Homemade Chicken Noodle Soup, just like grandma always said, can help with colds, but how about adding a true superfood like sauerkraut? You get tons of nutritional value and healing powers that will boggle your mind!
Tis the season, and not just the holiday season, cold and flu season is upon us, and if you listen to the news, they say that this year could be the worst on record. But enough of the gloom and doom — I have a good old fashioned remedy that you need to keep handy on the off chance you don’t escape the winter without a cold or the flu.
Thank you to Frank’s Kraut for sponsoring this post. Know that the opinions in this post and the love for their sauerkraut is all my own. Please support the brands that make An Affair from the Heart possible.
There have been many many studies done about Chicken Noodle Soup and it’s healing powers. Since the 12th century, Grandmas all over have been making this claim.
Is it the steam from the piping hot bowl of soup? That definitely helps clear up congestion in your nose and your throat. Plus, the fluid. That broth is helping fight infection, by just being an added fluid. But all of the parts working together? They can actually reduce inflammation and help you feel better.
A study done by Dr. Stephen Rennard, MD, a researcher at the University of Nebraska Medical Center, claims chicken soup acts as an anti-inflammatory agent for your nasal cells, it gives your nose the relief it needs. The more ingredients you put in your soup, the better, according to Rennard and his research team, who have found that adding a variety of veggies to your chicken soup can help ease the symptoms of upper respiratory tract infections, like congestion, stuffy nose, cough, and sore throat. So let’s break it down.
Chicken contains cysteine, an amino acid that is released when the soup is made. This amino acid thins mucus in the lungs, speeding up the healing process. Chicken is a great source of protein, helping with your sore muscles, very beneficial when your body feels weakened and drained during illness. Adding onions in the soup adds protein, calcium, and especially sulfur, which is proven to decrease swelling and reduces nasal congestion. Another significant ingredient in chicken soup is carrots. Carrots help our bodies to produce vitamin A, which strengthens our white blood cells and in turn allows us to better fight off infection. Celery is a superfood all on it’s own. Adding it to your soup adds in anti-microbial properties that fight infections. Celery seeds have actually been used for centuries as an herbal medicine with reported antibacterial effects, it can be used to naturally boost immunity and fight bacterial infections.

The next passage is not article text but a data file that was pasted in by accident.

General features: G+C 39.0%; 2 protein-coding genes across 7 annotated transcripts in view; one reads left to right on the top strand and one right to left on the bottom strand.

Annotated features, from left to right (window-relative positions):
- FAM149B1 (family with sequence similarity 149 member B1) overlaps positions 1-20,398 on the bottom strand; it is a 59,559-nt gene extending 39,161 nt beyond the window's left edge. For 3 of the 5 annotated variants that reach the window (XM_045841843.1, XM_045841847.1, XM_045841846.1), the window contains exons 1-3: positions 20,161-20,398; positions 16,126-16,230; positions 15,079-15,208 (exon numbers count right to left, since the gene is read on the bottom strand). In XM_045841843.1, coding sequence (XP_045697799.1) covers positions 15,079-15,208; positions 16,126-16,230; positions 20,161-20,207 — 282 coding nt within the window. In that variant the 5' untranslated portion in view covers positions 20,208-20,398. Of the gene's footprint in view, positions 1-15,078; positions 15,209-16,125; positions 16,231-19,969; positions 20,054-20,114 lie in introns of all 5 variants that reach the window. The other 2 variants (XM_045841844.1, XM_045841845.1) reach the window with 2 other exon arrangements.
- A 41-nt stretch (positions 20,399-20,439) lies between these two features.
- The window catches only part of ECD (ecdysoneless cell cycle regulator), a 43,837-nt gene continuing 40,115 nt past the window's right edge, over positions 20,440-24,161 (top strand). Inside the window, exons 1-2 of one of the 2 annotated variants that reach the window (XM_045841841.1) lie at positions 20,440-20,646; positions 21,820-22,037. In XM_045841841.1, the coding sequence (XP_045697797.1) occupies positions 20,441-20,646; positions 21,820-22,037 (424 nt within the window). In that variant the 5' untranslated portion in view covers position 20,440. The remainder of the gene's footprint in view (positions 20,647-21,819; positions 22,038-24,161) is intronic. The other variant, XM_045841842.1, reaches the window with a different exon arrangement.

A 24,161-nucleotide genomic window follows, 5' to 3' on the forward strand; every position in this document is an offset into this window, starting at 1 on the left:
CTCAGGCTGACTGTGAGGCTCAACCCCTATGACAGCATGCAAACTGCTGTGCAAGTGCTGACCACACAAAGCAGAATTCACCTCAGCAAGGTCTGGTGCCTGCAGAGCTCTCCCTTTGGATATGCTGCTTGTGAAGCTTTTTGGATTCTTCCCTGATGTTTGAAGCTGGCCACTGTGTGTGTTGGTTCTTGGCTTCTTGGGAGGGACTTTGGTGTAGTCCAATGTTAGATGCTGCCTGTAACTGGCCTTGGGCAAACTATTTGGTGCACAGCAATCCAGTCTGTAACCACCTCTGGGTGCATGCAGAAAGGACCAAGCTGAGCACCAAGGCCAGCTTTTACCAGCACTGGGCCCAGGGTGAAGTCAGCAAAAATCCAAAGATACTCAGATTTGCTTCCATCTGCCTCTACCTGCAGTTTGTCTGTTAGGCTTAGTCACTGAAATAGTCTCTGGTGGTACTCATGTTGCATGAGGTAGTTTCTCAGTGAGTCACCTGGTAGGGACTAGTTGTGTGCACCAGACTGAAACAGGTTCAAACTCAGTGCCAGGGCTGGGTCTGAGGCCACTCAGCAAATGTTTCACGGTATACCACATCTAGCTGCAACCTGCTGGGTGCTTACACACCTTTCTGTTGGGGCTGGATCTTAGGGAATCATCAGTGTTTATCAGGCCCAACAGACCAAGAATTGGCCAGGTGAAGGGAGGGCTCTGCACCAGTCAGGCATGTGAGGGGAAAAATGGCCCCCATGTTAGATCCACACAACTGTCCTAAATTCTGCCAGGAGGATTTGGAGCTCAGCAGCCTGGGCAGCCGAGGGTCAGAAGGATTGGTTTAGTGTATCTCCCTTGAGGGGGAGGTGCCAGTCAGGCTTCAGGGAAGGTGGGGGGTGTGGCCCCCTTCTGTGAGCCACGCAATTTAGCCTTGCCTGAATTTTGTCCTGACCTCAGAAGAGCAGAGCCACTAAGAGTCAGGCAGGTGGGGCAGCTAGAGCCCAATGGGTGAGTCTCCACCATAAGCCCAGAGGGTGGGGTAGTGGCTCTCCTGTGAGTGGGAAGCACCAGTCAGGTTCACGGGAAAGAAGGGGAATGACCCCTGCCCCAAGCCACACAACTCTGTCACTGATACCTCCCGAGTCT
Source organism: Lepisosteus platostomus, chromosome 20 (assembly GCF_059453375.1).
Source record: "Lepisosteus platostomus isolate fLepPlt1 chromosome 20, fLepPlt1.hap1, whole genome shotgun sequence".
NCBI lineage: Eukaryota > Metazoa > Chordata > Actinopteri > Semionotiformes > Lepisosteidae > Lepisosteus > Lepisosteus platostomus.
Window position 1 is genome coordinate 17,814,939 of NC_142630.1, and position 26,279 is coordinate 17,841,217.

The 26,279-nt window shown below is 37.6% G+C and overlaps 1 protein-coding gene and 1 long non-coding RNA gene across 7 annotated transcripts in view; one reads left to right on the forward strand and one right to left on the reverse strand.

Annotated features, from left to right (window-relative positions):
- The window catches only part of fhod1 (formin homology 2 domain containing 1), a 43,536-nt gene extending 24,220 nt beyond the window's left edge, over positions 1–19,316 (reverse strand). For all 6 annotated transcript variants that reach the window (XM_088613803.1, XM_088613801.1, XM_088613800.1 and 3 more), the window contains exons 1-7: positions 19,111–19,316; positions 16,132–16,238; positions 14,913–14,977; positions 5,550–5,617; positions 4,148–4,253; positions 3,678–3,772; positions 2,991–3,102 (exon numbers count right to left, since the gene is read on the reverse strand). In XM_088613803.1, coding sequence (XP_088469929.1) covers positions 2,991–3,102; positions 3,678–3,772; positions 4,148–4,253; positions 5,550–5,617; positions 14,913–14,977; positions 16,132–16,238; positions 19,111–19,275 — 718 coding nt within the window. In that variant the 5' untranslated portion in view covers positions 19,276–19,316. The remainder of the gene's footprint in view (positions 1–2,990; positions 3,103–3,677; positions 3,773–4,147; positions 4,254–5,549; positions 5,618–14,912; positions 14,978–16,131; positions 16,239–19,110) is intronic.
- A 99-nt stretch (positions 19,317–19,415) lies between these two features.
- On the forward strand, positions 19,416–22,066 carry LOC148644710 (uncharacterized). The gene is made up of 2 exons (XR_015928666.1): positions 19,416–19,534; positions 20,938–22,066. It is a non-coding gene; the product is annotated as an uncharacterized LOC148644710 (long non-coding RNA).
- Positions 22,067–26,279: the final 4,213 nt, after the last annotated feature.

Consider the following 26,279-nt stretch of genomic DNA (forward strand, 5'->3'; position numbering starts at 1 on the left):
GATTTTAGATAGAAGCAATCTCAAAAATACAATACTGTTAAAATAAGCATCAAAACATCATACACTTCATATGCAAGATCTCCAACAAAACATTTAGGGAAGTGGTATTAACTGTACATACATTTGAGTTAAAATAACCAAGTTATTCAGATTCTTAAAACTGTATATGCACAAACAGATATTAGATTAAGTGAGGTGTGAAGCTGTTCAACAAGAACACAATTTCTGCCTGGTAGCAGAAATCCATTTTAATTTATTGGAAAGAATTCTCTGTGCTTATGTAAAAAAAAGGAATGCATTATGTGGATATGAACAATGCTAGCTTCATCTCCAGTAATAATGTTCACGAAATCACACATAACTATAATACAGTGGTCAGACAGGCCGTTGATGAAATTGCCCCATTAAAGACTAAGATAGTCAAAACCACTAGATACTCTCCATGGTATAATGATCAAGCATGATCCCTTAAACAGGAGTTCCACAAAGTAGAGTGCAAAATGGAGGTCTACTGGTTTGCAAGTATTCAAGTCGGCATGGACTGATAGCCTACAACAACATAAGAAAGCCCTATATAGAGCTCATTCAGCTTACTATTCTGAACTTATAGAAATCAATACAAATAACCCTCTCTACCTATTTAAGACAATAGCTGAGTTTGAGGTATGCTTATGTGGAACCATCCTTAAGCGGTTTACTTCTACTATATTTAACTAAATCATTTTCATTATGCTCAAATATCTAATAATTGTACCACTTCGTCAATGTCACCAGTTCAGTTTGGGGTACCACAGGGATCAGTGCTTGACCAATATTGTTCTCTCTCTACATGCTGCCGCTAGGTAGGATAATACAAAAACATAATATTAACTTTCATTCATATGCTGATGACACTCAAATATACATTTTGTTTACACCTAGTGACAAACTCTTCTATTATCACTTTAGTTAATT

If all of that isn’t good enough, you know what we are going to do? Stir some sauerkraut into our soup. Not just any sauerkraut though, Frank’s Kraut.
Frank’s – Creating America’s Best Tasting Sauerkraut Since 1905
“The making of sauerkraut is a time honored tradition that has been passed down among families for generations. While there are many varieties and types of sauerkraut the basic preparation method is a follows: take cleaned and shredded white cabbage and place into a sealable container, add salt and apply a lid to induce pressure. The salt drains the water out of the cabbage and allows the cabbage to ferment in its own juice. A week or two later you will have fresh, delicious sauerkraut.” – The Story of Sauerkraut eBook
Those of us in the Midwest can easily find this delicious sauerkraut, but not everyone in the US can. That’s why Frank’s will ship it right to your front door!
Nutritional Value Of Sauerkraut
Sauerkraut contains high levels of dietary fiber, as well as significant levels of vitamin A, vitamin C, vitamin K, and various B vitamins. it’s a great source of copper, sodium, magnesium, iron, manganese, and calcium, in addition to contributing a moderate amount of protein to your diet.
So, if this Super-Food and all of it’s vitamins and minerals isn’t enough, think about this, sauerkraut has amazing anti-inflammatory agents. Phytonutrient antioxidants contained in sauerkraut can reduce the pain and discomfort of joints, muscles, or other inflamed areas, like your sinuses!
Everyone knows that Vitamin C is fantastic for you, especially when you have a cold! But next time, don’t reach for that glass of Orange juice, add a serving of sauerkraut to your diet. A single serving of sauerkraut has 35% of your daily recommended intake of Vitamin C. Vitamin C stimulates the production of white blood cells and helps with cellular regeneration and repair. Vitamin C is one of the most important elements of your immune system.
Sometimes I make my chicken soup using a whole bird. Other times, like today, I made it quickly using boneless chicken breasts.
Once you have it all of your carrots, celery, onion and chicken breasts chopped, get it on the stove, and you can be eating a bowl of soup within the hour.
So, the next time you feel under the weather, OR you just want a delicious comforting meal FULL of nutrition, make a pot of homemade chicken soup, but don’t stop there. Top it with a heap of Frank’s Kraut!
Love Sauerkraut? Everything you always wanted to know about Kraut! Where it comes from, how it’s made and tons of Sauerkraut recipes in this Ultimate Guide to Sauerkraut.
What do you say we get cookin’ ?
- 1.5 pounds Boneless skinless chicken breasts (or sub thighs), cut into small pieces
- 4 large Carrots, sliced
- 1 medium sized Onion, chopped
- 4 stalks celery, chopped
- 3 Tablespoons butter
- Salt and Pepper, to taste
- 1 quart Chicken Stock
- 3 cups water
- 12 ounces Kluski Noodles (Egg Noodles), prepared according to package instructions
- 1 can Frank's Kraut
- 1 Tablespoon Parsley Flakes
- Caraway seeds, if desired
Amount Per Serving: Calories: 580Total Fat: 22gSaturated Fat: 8gTrans Fat: 0gUnsaturated Fat: 11gCholesterol: 149mgSodium: 788mgCarbohydrates: 40gFiber: 3gSugar: 7gProtein: 53g
Nutrition isn't always accurate.